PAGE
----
Sexuality is a subject that is sometimes taboo and that it is often difficult to approach it as well with those around you as with a sexologist in Delhi. However, this act occupies an important place in couple relationships and is an integral part of the daily life of many individuals.
Although often associated with pleasure, sexual relations must also be perceived as a physical activity since they require certain physical capacities to be carried out. This is why, when a person suffers from chronic pain, it can be difficult to continue practicing normal sexual activity.
Physiotherapist in Dwarka frequently works with people with chronic pain to help them better manage their pain. In this article, he discusses the impact that chronic pain can have on sexuality and the role that physiotherapy in Dwarka can play in such circumstances.
What is chronic pain?
Pain that persists beyond the normal healing time of more than three months is generally categorized as chronic pain. Several types of chronic pain exist and certain types are more frequently observed than others (e.g. chronic lumbar pain).
Several causes, often unidentified, can be the cause of the problem. In some cases, a physiological component (eg sensitization of the central nervous system, the excitability of the nerves, etc.) plays a role in the pain felt. This is why, even when an injury is considered healed, the brain can continue to send a pain signal to the body of varying intensity, causing chronic pain.
The impact of chronic pain on sex
As we know, sexual activity, like physical activity in general, requires a minimum of effort. If you suffer from chronic pain, this effort can cause or increase the pain and create discomfort during sexual activity. There are various factors related to the pain that can have an impact on sexuality:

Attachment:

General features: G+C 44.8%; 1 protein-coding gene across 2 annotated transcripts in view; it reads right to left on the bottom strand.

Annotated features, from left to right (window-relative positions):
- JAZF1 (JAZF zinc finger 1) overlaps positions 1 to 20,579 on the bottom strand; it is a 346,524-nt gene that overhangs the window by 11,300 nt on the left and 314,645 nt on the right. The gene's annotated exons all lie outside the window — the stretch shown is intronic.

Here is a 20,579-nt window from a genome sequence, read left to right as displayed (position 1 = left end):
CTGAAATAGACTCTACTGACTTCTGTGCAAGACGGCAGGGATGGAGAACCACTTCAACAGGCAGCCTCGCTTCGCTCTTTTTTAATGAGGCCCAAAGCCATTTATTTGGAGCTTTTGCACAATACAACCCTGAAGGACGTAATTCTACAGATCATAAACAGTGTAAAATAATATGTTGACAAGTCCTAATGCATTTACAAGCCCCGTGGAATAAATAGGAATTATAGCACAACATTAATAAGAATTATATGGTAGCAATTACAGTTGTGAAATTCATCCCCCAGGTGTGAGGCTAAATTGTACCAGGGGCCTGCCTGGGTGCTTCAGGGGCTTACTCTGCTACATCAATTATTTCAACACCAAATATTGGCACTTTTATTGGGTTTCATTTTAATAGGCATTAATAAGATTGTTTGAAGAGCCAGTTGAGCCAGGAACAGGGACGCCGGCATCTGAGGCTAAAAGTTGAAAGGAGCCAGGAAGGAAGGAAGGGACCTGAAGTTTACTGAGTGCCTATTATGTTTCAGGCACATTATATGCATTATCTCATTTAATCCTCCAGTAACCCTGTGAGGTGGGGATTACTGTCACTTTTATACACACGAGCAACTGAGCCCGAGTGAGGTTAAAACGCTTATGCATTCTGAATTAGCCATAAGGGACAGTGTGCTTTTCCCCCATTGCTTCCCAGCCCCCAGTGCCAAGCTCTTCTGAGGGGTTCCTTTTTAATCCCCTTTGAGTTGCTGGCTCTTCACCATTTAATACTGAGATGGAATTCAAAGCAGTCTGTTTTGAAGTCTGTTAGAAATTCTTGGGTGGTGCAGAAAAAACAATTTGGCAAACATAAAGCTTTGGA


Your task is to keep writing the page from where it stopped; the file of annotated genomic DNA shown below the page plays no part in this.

- Changing physical abilities: Chronic pain can affect your physical abilities, even at the sexual level, in two different ways. The bad feeling can limit certain movements or even lead you to inactivity. This can affect your joints (which become stiffer) and your muscles (which become weaker). Your physical capacities will be reduced and your movements will be more painful. In the end, you may abstain from having sex to avoid getting hurt.
- Fear of being in pain: The pain experienced during physical exertion, such as during sex, can cause you to be afraid of moving, which will ultimately make you less sexually active.
- Decreased energy and fatigue: Whether it is out of fear or simply because of the pain felt, being less active or even inactivity, leads to deconditioning (reduction in physical capacity). This deconditioning can lead to fatigue and thus decrease energy during sexual activity and even extinguish your libido.
If you suffer from chronic pain, the ailment can take up all the space in your life, causing tension in your relationship and can even lead to isolation.
You may then end up in one or other of these situations and enter what is called a deconditioning loop.
Sexuality and chronic pain: how can physiotherapy help me find satisfactory sexual activity?
The physiotherapist in Janakpuri can help you find or maintain regular and pleasant sexual activity despite the pain. By addressing the problem with him, he will be able to help you identify the source of your problem (physical aspect) and then offer you personalized solutions.